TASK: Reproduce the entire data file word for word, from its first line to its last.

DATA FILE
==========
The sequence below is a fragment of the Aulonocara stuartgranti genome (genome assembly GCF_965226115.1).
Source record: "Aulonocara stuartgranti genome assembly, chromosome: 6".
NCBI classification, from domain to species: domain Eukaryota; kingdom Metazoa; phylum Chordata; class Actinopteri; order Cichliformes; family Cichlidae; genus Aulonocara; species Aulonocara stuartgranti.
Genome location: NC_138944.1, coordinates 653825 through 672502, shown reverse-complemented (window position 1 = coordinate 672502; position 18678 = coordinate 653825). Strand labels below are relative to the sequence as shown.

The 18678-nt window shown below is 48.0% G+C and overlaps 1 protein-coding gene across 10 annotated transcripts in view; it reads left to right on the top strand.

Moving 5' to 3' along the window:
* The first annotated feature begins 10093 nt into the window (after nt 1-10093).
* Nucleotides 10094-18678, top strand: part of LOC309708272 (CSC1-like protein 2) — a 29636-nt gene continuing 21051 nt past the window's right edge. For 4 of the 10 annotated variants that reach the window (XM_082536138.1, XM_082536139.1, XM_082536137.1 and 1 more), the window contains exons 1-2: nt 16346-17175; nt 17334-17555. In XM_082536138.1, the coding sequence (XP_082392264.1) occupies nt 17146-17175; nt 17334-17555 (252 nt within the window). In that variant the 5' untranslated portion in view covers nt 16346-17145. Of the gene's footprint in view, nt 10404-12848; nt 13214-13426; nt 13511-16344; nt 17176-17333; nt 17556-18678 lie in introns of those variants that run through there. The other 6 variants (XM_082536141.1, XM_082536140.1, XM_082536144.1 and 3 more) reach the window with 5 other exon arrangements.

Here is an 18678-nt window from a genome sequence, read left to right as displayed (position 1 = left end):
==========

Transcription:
The sequence below is a fragment of the Aulonocara stuartgranti genome (genome assembly GCF_965226115.1).
Source record: "Aulonocara stuartgranti genome assembly, chromosome: 6".
NCBI classification, from domain to species: domain Eukaryota; kingdom Metazoa; phylum Chordata; class Actinopteri; order Cichliformes; family Cichlidae; genus Aulonocara; species Aulonocara stuartgranti.
Genome location: NC_138944.1, coordinates 653825 through 672502, shown reverse-complemented (window position 1 = coordinate 672502; position 18678 = coordinate 653825). Strand labels below are relative to the sequence as shown.

The 18678-nt window shown below is 48.0% G+C and overlaps 1 protein-coding gene across 10 annotated transcripts in view; it reads left to right on the top strand.

Moving 5' to 3' along the window:
* The first annotated feature begins 10093 nt into the window (after nt 1-10093).
* Nucleotides 10094-18678, top strand: part of LOC309708272 (CSC1-like protein 2) — a 29636-nt gene continuing 21051 nt past the window's right edge. For 4 of the 10 annotated variants that reach the window (XM_082536138.1, XM_082536139.1, XM_082536137.1 and 1 more), the window contains exons 1-2: nt 16346-17175; nt 17334-17555. In XM_082536138.1, the coding sequence (XP_082392264.1) occupies nt 17146-17175; nt 17334-17555 (252 nt within the window). In that variant the 5' untranslated portion in view covers nt 16346-17145. Of the gene's footprint in view, nt 10404-12848; nt 13214-13426; nt 13511-16344; nt 17176-17333; nt 17556-18678 lie in introns of those variants that run through there. The other 6 variants (XM_082536141.1, XM_082536140.1, XM_082536144.1 and 3 more) reach the window with 5 other exon arrangements.

Here is an 18678-nt window from a genome sequence, read left to right as displayed (position 1 = left end):